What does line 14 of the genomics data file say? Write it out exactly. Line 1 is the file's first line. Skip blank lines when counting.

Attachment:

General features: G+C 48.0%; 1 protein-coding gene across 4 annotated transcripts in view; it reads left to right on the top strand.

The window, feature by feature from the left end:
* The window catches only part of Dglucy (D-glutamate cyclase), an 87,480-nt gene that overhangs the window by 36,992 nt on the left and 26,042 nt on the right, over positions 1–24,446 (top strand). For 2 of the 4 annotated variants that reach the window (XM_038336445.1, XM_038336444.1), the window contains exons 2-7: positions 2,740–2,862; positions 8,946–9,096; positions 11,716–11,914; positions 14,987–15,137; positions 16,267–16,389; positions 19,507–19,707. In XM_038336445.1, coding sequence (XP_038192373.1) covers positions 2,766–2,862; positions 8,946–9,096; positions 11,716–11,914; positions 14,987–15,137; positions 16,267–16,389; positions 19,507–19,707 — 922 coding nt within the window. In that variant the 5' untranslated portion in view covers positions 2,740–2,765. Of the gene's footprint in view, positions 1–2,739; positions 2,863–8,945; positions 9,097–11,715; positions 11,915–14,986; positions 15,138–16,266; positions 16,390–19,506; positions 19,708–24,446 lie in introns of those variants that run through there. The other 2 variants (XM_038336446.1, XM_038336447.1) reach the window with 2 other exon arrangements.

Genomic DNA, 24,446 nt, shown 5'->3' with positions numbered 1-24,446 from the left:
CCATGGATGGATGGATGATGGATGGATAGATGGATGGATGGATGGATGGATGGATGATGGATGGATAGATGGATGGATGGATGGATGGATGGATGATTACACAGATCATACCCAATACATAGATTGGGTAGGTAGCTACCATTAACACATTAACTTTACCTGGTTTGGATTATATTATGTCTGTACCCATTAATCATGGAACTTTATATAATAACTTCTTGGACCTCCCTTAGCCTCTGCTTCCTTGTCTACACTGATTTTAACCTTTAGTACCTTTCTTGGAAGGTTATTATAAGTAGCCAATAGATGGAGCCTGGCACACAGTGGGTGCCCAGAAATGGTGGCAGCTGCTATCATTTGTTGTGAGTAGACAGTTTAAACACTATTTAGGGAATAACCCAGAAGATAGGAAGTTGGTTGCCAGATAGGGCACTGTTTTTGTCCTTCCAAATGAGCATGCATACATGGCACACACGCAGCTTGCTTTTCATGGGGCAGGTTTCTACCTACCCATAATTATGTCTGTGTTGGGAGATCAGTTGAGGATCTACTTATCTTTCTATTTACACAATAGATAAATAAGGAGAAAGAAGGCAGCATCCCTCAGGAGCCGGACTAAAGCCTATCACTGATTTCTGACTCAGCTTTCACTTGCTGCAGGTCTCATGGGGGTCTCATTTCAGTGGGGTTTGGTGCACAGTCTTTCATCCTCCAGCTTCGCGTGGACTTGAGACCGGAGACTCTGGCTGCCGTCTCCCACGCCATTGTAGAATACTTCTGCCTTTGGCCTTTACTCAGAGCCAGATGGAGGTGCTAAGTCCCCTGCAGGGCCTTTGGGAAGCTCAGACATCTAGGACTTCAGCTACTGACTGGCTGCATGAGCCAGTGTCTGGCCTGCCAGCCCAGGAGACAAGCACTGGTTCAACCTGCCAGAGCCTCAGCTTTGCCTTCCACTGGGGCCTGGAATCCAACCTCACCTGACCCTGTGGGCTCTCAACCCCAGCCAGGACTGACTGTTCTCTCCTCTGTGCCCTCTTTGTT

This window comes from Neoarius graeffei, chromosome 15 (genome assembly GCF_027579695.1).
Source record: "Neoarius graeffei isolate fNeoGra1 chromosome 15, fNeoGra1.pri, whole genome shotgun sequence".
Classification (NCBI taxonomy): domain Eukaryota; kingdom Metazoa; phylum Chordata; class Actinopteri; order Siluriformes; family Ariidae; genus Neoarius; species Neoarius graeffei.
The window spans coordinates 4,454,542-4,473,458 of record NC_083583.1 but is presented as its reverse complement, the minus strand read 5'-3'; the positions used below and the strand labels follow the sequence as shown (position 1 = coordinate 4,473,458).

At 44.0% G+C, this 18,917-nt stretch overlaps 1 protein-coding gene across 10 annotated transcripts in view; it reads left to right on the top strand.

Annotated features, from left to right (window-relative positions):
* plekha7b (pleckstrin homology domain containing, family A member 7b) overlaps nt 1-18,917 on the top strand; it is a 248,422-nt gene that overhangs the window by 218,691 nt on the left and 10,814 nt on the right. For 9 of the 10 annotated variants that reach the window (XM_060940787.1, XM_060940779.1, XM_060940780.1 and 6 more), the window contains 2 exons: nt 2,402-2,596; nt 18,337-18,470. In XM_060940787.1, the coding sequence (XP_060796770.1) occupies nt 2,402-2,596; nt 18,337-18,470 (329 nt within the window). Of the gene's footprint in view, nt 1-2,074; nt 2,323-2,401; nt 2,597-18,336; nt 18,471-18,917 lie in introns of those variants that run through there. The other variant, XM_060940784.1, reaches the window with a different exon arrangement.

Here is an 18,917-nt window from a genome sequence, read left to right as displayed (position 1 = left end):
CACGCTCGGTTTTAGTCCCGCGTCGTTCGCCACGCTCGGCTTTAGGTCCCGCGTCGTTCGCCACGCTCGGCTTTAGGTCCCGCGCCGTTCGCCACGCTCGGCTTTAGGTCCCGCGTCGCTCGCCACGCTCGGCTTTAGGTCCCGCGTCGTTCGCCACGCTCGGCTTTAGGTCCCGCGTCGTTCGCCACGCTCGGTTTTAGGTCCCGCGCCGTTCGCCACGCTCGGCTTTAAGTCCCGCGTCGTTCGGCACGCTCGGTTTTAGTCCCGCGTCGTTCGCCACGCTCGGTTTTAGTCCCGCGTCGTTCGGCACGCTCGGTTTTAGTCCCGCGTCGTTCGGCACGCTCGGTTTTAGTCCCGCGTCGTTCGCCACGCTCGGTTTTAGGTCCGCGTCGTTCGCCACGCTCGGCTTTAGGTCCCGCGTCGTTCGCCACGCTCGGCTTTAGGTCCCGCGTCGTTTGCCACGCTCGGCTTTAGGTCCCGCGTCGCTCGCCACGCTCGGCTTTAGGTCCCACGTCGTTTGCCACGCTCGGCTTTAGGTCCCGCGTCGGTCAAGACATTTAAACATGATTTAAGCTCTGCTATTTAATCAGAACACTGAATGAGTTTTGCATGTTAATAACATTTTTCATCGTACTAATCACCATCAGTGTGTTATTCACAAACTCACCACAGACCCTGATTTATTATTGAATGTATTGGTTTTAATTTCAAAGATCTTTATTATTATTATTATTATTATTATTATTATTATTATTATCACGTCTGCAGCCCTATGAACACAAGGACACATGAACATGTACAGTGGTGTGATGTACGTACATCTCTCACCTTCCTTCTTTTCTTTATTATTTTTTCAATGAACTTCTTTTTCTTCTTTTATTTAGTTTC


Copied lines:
CACGCTCGGTTTTAGTCCCGCGTCGTTCGCCACGCTCGGCTTTAGGTCCCGCGTCGTTCGCCACGCTCGGCTTTAGGTCCCGCGCCGTTCGCCACGCTCGGCTTTAGGTCCCGCGTCGCTCGCCACGCTCGGCTTTAGGTCCCGCGTCGTTCGCCACGCTCGGCTTTAGGTCCCGCGTCGTTCGCCACGCTCGGTTTTAGGTCCCGCGCCGTTCGCCACGCTCGGCTTTAAGTCCCGCGTCGTTCGGCACGCTCGGTTTTAGTCCCGCGTCGTTCGCCACGCTCGGTTTTAGTCCCGCGTCGTTCGGCACGCTCGGTTTTAGTCCCGCGTCGTTCGGCACGCTCGGTTTTAGTCCCGCGTCGTTCGCCACGCTCGGTTTTAGGTCCGCGTCGTTCGCCACGCTCGGCTTTAGGTCCCGCGTCGTTCGCCACGCTCGGCTTTAGGTCCCGCGTCGTTTGCCACGCTCGGCTTTAGGTCCCGCGTCGCTCGCCACGCTCGGCTTTAGGTCCCACGTCGTTTGCCACGCTCGGCTTTAGGTCCCGCGTCGGTCAAGACATTTAAACATGATTTAAGCTCTGCTATTTAATCAGAACACTGAATGAGTTTTGCATGTTAATAACATTTTTCATCGTACTAATCACCATCAGTGTGTTATTCACAAACTCACCACAGACCCTGATTTATTATTGAATGTATTGGTTTTAATTTCAAAGATCTTTATTATTATTATTATTATTATTATTATTATTATTATTATCACGTCTGCAGCCCTATGAACACAAGGACACATGAACATGTACAGTGGTGTGATGTACGTACATCTCTCACCTTCCTTCTTTTCTTTATTATTTTTTCAATGAACTTCTTTTTCTTCTTTTATTTAGTTTC